Taking care of your personal health is valuable currency for the ADHD adult. Experts in the field, such as Dr. Hallowell, strongly encourage adults to take a multi-modal approach to treatment. Holistic in nature, foundational in practice, the basics of sleep hygiene, brain supportive nutrition, physical exercise, sunlight, and positive human contact, make a difference in how the ADHD adult can modify stress level thus positively impacting perform ability. Self-care is often the first element to fall away when under high stress. Feeling good about your efforts in the face of uncertainty and having a plan to integrate self-care is a hallmark of resiliency.

  1. Developing Self-Management Skills Takes Practice

Frequent check-ins with yourself throughout the day can help you develop insight into how you are functioning, what you need, and how you are responding to various situations and environments. It may be of value to check your cognitive and emotional pulse throughout the day. What are you focused on? Where are your thoughts? Negative, neutral, positive? How does your body feel? Is your breathing high in your chest or deep in your belly? Are you smiling? There are simple methods to integrate into your day becoming mindful of your brain-state.

  1. Ask Your Employer About Development Programs

Innovative workplace training on inclusion and workplace accommodations are designed to inform and activate an overdue paradigm shift. They are not altogether altruistic, with an objective to strengthen that bottom-line, but they do facilitate a win-win. If your company does not offer such training, ask about opportunities for the team to learn more, such as with the employability framework introduced in this article. You might seek out assistance from career counselor or an ADHD coach to support your processing and build accountability since it is challenging to stay the course on your own. Succeeding with ADHD in the workplace is about creating and communicating how you work best, letting your strengths shine, and feeling positive about what you are able to contribute.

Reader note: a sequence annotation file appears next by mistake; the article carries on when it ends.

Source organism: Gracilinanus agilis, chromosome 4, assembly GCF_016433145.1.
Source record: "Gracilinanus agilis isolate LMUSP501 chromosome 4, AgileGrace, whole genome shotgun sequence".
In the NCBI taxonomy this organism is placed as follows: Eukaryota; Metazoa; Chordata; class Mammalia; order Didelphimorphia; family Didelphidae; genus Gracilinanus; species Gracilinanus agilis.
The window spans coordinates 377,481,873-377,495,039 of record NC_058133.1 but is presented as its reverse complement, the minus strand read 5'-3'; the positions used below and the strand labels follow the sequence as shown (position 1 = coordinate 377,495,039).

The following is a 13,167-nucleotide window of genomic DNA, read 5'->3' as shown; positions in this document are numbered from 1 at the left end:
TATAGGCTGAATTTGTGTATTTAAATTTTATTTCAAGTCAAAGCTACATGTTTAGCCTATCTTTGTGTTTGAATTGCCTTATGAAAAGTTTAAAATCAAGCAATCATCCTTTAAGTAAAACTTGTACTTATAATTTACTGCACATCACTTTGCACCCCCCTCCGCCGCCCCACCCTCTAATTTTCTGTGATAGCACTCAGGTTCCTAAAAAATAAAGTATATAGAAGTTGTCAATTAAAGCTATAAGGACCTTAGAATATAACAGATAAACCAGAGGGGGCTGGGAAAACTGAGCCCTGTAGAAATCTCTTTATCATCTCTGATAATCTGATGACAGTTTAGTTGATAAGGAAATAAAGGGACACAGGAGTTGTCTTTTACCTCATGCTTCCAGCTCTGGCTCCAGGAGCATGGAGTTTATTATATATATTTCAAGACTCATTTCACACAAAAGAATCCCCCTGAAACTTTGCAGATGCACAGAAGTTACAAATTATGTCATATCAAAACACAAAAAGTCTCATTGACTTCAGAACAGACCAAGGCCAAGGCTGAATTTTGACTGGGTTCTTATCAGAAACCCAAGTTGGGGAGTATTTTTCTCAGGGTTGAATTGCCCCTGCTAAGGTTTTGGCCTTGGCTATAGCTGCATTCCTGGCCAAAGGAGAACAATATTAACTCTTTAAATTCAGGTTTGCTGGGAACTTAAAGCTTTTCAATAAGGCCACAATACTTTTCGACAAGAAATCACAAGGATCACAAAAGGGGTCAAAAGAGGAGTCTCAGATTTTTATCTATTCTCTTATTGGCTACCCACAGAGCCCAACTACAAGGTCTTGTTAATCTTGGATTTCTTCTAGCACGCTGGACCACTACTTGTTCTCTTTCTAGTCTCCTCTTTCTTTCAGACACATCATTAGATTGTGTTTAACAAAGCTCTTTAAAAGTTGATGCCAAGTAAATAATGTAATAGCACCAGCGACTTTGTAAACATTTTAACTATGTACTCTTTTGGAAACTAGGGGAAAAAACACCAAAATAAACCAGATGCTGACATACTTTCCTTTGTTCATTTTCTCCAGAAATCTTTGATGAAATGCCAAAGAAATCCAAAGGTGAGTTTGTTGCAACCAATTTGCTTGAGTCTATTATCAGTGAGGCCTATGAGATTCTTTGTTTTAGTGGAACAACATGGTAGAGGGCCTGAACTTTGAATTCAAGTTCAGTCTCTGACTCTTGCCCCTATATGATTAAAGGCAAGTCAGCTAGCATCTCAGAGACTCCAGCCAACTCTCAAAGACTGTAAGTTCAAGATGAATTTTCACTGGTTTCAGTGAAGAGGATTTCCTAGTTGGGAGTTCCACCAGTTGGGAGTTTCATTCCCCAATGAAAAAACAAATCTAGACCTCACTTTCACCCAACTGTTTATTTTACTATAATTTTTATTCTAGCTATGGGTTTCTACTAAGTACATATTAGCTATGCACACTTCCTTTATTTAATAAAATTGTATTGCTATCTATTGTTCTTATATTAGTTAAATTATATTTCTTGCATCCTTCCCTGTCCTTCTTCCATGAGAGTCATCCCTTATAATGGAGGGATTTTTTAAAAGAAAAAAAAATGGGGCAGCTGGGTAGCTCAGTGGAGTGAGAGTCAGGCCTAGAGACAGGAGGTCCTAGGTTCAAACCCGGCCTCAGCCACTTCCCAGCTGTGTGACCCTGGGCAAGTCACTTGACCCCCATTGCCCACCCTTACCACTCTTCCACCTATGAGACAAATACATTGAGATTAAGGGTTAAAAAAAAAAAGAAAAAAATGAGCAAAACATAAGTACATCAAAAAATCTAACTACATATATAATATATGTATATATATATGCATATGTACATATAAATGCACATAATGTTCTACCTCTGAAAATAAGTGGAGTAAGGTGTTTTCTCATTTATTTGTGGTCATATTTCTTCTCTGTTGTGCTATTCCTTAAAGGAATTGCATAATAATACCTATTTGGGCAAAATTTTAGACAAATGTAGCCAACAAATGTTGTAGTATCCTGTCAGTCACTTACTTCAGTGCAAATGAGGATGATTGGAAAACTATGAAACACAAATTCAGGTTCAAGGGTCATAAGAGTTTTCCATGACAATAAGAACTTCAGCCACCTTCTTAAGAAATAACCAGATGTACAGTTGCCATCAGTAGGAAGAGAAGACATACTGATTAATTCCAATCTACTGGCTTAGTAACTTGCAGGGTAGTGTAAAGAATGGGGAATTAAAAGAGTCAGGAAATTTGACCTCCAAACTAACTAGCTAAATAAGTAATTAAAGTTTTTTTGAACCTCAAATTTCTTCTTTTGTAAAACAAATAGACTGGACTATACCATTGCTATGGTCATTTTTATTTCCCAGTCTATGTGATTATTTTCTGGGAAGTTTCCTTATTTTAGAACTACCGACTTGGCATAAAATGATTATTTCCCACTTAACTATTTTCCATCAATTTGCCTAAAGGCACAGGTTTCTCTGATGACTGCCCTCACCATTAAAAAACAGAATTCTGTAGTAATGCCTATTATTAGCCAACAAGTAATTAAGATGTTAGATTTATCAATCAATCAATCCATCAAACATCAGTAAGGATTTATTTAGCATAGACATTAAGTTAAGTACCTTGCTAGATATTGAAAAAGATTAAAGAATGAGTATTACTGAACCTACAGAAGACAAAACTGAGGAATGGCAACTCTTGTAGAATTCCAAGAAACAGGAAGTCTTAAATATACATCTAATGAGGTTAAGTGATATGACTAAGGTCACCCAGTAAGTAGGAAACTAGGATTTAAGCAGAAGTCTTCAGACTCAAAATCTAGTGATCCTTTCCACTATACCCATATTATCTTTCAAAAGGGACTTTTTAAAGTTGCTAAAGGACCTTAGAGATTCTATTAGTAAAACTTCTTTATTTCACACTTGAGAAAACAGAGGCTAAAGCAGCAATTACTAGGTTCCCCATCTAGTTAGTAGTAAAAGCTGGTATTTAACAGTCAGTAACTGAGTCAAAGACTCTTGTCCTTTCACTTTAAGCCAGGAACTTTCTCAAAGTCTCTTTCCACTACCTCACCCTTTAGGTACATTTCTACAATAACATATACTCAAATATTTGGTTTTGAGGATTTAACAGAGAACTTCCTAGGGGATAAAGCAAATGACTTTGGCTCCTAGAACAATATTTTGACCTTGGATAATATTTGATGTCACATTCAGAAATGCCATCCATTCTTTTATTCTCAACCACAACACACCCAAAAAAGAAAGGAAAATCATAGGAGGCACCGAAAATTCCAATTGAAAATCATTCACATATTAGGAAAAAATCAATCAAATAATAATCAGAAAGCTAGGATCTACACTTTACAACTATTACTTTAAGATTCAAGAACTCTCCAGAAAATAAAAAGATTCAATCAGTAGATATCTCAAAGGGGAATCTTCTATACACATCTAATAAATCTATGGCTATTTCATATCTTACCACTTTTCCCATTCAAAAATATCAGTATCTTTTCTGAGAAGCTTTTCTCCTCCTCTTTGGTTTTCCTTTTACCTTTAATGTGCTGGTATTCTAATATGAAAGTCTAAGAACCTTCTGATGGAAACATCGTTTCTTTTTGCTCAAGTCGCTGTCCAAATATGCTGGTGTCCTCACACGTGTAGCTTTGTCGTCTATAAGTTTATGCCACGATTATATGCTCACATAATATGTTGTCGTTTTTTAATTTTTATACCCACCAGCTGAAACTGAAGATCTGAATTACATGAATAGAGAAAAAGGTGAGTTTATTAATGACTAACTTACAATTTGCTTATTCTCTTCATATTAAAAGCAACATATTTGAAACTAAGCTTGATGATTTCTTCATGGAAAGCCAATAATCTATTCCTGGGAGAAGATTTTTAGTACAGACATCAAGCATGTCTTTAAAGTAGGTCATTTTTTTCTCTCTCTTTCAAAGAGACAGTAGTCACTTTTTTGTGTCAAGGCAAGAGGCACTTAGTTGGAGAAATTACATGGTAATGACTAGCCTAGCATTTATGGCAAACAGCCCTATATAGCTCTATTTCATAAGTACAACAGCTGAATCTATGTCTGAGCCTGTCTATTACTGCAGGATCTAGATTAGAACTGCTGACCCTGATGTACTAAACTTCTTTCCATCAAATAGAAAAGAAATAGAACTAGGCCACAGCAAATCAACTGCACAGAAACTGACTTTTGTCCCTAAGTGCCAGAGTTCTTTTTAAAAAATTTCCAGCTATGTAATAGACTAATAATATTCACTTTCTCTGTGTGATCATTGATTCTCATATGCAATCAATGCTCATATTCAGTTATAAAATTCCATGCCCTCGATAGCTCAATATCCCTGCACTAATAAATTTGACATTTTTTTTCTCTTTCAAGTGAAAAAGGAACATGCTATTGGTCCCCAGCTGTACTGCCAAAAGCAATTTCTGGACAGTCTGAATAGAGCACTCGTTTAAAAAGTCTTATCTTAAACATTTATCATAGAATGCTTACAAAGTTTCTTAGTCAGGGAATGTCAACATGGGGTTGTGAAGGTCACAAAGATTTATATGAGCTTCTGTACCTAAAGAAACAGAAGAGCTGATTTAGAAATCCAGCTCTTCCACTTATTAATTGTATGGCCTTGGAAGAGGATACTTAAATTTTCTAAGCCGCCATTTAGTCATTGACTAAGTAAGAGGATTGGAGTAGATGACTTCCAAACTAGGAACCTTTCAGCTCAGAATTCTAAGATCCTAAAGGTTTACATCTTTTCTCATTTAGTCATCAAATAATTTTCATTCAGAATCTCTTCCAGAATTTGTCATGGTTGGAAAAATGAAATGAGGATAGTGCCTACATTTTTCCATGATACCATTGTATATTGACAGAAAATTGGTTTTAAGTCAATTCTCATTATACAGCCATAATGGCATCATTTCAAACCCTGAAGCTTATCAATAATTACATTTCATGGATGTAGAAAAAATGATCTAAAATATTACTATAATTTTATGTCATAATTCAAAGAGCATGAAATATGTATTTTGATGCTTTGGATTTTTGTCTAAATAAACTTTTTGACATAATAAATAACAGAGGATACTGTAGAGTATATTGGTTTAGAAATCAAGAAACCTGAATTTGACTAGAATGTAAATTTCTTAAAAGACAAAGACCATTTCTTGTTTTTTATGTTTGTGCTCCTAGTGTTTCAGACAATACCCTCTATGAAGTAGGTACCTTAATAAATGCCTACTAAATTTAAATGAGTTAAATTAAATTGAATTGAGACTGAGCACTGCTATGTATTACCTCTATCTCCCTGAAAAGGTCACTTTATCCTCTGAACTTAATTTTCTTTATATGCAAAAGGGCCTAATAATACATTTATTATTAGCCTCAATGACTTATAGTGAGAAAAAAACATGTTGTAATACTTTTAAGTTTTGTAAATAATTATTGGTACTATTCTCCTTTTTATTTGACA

1. Pay Attention to Social Skills

Ethical and socially responsible leadership are strongly connected to emotional intelligence. Self-awareness in social exchanges can be challenging for adults with ADHD. Therefore, it is all the more urgent to develop emotional awareness and self-regulation competency in preparation for a conversation with the boss about concrete accommodations to assist in maximizing your performance at work. Talk to a coach or counselor about ways to strengthen communication in the workplace.

  1. Identify and Access Resources